Actually, that was us, perched there in Clint’s empty chair. A collective non-entity, subjected to a dazzling campaign about next to nothingness.
Eastwood’s discourse with unoccupied furniture, however peculiar, seemed no less enlightening than other aspects of a presidential campaign that has been boiled down to itty bittiness, then sauced with mendacity. Lies rung up by PolitiFact, the Miami Herald and Tampa Bay Times fact-checking enterprise, are reported with such mind-numbing frequency that presidential politics has become a blazing pants inferno.
Paul Ryan may have broken some records the other night but his speech was only notable by degrees of dishonesty. Both sides in this deplorable campaign, as PolitiFact has demonstrated time and again over these last few months, torture the truth in ways that would never occur to CIA interrogators. Worse, still, are the super PACS, cowering behind an utterly deceitful construction — supposedly they operate independent of the candidates — to spend unlimited millions on such perfidious advertising that the effect mostly is to depress — or maybe suppress — the electorate.
Just as disheartening is the claustrophobic narrowness of the campaigns. Essentially, we are to choose between an Obama who plans to transform America into a northern European socialist nanny state or a Romney who intends to outsource our jobs and stash the profits in a Swiss bank account. Both, apparently, intend to bankrupt Medicare.
Think what you will about Todd Akin, the Missouri senate candidate with the odd notions about “legitimate” rape and pregnancy and the inner workings of the womb, but at least he provoked an actual national conversation. I’m guessing a significant chunk of the Republican constituency wanted rather badly to hear their presidential candidate reveal specific thoughts about the stuff once known as “social conservatism.” At least, both sides of the debates on abortion or gay marriage might have been roused out of their comatose states.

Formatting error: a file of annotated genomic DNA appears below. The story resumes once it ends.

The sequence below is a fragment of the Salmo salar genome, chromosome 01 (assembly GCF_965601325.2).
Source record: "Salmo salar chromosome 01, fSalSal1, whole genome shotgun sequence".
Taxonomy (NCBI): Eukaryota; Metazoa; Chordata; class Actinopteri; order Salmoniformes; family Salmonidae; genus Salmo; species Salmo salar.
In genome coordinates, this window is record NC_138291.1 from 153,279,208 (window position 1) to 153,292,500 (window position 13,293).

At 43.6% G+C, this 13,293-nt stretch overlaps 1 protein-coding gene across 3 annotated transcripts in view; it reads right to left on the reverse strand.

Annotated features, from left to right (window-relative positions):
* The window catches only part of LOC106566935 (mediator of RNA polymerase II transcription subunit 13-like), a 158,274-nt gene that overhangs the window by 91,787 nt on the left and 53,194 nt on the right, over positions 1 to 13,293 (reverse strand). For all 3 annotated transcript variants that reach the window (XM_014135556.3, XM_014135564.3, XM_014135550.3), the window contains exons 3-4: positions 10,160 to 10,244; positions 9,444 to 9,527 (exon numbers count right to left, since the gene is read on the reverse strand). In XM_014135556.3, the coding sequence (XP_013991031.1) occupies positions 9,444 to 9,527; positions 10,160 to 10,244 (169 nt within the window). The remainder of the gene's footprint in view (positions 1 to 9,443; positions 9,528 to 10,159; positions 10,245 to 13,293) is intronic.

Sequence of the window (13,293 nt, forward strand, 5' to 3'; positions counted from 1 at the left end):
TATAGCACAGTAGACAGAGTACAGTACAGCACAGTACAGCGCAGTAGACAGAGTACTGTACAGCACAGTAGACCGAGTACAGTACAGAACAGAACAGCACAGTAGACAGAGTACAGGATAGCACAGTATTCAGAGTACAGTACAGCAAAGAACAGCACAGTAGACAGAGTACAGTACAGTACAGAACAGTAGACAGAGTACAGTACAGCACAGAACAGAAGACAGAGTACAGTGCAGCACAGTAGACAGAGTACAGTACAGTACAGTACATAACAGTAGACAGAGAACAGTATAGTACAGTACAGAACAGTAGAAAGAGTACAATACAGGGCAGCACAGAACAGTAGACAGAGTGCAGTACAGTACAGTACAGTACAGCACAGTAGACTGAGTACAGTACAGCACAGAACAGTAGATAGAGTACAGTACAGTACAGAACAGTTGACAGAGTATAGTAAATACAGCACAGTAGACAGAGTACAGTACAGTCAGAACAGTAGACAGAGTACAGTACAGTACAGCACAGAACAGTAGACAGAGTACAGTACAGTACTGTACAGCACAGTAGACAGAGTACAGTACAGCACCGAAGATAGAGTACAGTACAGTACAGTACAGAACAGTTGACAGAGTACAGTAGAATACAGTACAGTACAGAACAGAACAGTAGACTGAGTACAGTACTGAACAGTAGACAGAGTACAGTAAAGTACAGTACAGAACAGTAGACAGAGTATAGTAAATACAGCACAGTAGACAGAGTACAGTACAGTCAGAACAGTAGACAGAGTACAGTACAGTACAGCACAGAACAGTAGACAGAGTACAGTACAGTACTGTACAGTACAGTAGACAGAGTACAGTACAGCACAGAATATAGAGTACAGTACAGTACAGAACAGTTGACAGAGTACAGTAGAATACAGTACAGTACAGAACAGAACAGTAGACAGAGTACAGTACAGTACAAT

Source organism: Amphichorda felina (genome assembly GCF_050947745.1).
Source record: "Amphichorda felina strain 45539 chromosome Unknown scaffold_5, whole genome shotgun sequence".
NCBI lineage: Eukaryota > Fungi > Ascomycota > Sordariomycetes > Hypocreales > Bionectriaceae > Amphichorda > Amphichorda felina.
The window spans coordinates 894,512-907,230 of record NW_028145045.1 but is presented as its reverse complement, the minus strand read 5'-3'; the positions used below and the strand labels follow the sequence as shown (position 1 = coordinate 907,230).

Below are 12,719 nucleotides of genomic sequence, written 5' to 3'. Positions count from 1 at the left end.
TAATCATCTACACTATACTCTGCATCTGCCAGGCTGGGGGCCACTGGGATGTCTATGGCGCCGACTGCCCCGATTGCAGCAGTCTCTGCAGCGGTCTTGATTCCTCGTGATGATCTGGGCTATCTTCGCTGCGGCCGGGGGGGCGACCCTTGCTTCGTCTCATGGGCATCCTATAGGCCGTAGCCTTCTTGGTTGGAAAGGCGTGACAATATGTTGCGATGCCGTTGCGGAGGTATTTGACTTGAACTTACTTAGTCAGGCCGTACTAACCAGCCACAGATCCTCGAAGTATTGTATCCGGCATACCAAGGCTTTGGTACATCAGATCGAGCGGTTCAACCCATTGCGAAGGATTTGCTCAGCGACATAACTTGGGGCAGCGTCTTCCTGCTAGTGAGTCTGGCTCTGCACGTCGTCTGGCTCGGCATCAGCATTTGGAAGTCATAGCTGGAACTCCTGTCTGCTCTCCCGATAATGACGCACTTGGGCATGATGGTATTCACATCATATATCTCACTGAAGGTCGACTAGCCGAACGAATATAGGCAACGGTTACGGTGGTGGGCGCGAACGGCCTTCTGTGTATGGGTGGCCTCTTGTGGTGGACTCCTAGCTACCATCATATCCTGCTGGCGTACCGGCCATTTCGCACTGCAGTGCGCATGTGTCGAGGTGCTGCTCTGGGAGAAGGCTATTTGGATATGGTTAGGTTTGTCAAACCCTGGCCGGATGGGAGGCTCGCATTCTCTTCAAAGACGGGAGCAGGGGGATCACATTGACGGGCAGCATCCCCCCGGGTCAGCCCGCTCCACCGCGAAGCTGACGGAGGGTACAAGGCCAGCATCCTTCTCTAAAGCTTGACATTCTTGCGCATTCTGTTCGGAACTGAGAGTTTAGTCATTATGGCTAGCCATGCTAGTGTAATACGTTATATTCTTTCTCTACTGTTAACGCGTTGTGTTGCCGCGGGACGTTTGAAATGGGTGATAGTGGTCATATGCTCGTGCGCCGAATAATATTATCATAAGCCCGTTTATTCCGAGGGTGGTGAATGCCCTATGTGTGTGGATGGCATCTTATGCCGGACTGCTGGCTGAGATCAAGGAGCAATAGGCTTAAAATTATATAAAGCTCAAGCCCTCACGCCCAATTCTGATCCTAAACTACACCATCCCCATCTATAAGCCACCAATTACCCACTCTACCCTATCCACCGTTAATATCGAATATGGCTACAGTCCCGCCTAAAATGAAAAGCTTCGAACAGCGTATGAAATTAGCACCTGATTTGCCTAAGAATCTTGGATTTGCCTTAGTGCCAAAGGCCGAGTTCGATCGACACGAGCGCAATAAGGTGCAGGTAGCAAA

All that was mostly ignored last week. No deviation from the teensy message allowed. Nor was there much mention of foreign policy, other than the rote pledge to preemptively approve whatever Benjamin Netanyahu decides to do about Iran (no mention of the rather sticky problem of the Israeli religious settlements on Palestinian land). Neither Iraq nor Afghanistan made the cut. Associated Press offered this remarkable lead on its analysis of the candidate’s acceptance speech: “With America embroiled in its longest armed conflict, Mitt Romney became the first Republican since 1952 to accept his party’s nomination without mentioning war.”
WORTH A MENTION
One might think that the recent horrors of the Colorado cinema massacre, followed by the Sikh temple massacre, and the mounting toll of gang murders in urban ghettos, might spark at least a conversation among our presidential candidates about curtailing the insane amount of high powered weaponry available, even to the mentally unbalanced. But no. One national leader did say, “The fact that criminals, terrorists and other mentally ill people have access to guns is a national crisis,” but that was Mayor Michael Bloomberg, the most prominent Republican not invited to speak during last week’s convention.